Home Game Reviews Tamashii: Chronicles of Ascend Review

Tamashii: Chronicles of Ascend Review

2443
2
Board Game Review by::
Tony Mastrangeli
Price:
$99

Reviewed by:
Rating:
5
On Feb 20, 2024
Last modified:Feb 20, 2024

Summary:

We review Tamashii: Chronicles of Ascend, a cooperative exploration and combat game published by Awaken Realms. If you love the cyberpunk theme, then this one is worth checking out.

Tamashii: Chronicles of AscendIf you’ll recall back to my review of the skirmish game Cyberpunk Red: Combat Zone, I lamented on the void of good Cyberpunk board games available for our tabletops. However, recently we’ve seen an uptick in the offerings in this genre, perhaps due to the success of the Cyberpunk 2077 video game. Who can say, but what I do know is that game publisher Awaken Realms has thrown their hat into the ring with their new cyberpunk-themed game, Tamashii: Chronicles of Ascend. It’s a cooperative bag-building and pattern-matching game for 1-4 players that takes about 60-180 minutes to play.

Gameplay Overview:

The gameplay in Tamashii is scenario-driven, with each mission being loosely connected to the overall plot. What is the plot? Well, it’s a mix of the themes of The Matrix, Altered Carbon, and The Terminator. Basically, in this post-apocalyptic future, a sentient AI has taken over the world and you are part of a band of resistance fighters who can jump in and out of bodies throughout the net.

Tamashii: Chronicles of Ascend Launcher
Players will be creating patterns in their launchers.

Each mission is opened with a small booklet that has the story and setup and then continues through a series of cards with branching paths (something I was a big fan of).

The basic round structure takes place over 4 phases:

First is the Planning phase, where you can upgrade your character, refill your launcher, and program patterns. Your launcher is a grid on your dashboard with a bunch of tokens (in 4 colors). Programming lets you slide/swap them around to try and create patterns (IE: 3 blues in a row, or Red, Yellow, Red).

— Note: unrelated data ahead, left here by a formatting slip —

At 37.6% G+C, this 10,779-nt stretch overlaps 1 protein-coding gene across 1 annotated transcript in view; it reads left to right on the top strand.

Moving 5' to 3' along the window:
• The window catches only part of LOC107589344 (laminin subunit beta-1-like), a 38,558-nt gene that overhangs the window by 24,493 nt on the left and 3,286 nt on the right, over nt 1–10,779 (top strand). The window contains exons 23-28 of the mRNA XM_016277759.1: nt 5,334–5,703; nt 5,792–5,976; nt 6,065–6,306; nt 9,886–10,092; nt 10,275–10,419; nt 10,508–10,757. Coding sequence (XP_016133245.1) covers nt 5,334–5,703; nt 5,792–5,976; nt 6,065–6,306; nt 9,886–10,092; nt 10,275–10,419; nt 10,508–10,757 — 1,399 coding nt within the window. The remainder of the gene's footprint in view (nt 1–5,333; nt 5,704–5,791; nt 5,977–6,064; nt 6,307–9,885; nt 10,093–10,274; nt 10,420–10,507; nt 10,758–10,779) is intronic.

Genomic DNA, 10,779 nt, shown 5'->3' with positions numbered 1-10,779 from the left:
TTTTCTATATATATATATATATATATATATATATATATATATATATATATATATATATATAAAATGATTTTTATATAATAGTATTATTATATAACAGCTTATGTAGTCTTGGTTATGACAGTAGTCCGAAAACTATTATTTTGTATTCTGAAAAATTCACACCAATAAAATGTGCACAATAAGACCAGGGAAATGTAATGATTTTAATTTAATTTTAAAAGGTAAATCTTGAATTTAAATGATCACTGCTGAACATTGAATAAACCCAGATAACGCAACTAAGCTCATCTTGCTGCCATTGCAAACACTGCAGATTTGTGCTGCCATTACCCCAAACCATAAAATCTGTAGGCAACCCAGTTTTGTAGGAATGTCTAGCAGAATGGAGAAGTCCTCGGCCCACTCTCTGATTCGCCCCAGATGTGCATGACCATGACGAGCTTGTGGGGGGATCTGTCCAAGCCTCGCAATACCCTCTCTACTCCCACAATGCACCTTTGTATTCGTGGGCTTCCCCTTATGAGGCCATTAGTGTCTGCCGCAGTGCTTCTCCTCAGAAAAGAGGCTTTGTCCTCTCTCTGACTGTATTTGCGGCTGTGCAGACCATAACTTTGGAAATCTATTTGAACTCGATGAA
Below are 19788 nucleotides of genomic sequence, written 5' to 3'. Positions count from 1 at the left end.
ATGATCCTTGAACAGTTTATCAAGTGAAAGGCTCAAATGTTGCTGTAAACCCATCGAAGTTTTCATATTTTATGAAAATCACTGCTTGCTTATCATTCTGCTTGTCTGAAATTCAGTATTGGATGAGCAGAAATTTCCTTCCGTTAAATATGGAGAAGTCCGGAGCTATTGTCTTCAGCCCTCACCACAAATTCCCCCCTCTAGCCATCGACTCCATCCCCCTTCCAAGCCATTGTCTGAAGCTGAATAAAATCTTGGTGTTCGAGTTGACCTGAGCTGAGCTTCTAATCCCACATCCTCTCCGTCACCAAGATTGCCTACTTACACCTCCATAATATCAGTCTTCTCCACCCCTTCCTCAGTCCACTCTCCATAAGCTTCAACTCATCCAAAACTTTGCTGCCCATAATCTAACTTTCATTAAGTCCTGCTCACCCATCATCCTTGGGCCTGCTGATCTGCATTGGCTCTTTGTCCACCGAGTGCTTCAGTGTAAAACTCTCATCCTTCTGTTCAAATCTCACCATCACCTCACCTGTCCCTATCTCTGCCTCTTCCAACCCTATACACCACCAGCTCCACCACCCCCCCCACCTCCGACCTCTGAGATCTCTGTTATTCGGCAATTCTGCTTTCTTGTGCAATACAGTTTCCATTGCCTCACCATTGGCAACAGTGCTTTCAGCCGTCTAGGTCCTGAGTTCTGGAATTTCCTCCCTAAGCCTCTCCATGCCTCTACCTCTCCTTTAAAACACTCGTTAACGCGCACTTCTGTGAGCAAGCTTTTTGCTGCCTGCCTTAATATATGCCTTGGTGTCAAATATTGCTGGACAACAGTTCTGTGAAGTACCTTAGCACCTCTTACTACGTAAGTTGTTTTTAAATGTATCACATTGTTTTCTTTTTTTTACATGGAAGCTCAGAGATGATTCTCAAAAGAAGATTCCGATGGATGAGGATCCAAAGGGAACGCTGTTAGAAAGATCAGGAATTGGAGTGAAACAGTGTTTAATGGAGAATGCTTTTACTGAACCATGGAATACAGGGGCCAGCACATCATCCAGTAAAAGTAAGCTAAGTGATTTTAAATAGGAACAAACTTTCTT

Once everyone has finished that phase, it’s on to the Move and Trace phase. In this step, you move your character around the city, potentially exploring new districts. Whichever tile you end up on allows you to use its district power. Yet it will also increase your trace track, potentially spawning enemies on you during the next round’s Trace Roll step. After using any district abilities, you can then execute any programs in your launcher. So those three green tokens you lined up in the previous phase, you can send them to your dump to gain a shield asset. Or you can use that red/green/red pattern to activate a hack on the enemy attached to you, dealing it immediate damage.

Tamashii: Chronicles of Ascend Goals
Missions will be driven by goal cards with branching plotlines.

After each player has taken this step, you move on to the Combat phase. Here you roll dice to attack enemies attached to you. Combat is simple, you roll dice equal to your attack value and use the symbols you have. Most of the time you are doing damage to the enemy, and they are back at you. You can prevent damage with your shield assets and abilities, while most enemies will simply take damage until they are destroyed.

The round ends with a World phase where the time track will tick down, and other scenario-dependent things may happen. There is a lot more to Tamashii, but that’s the basic round structure. The scenario ends either with a loss when you run out of corrupted data tokens (gained when you die), or when you achieve the goals of the scenario and win.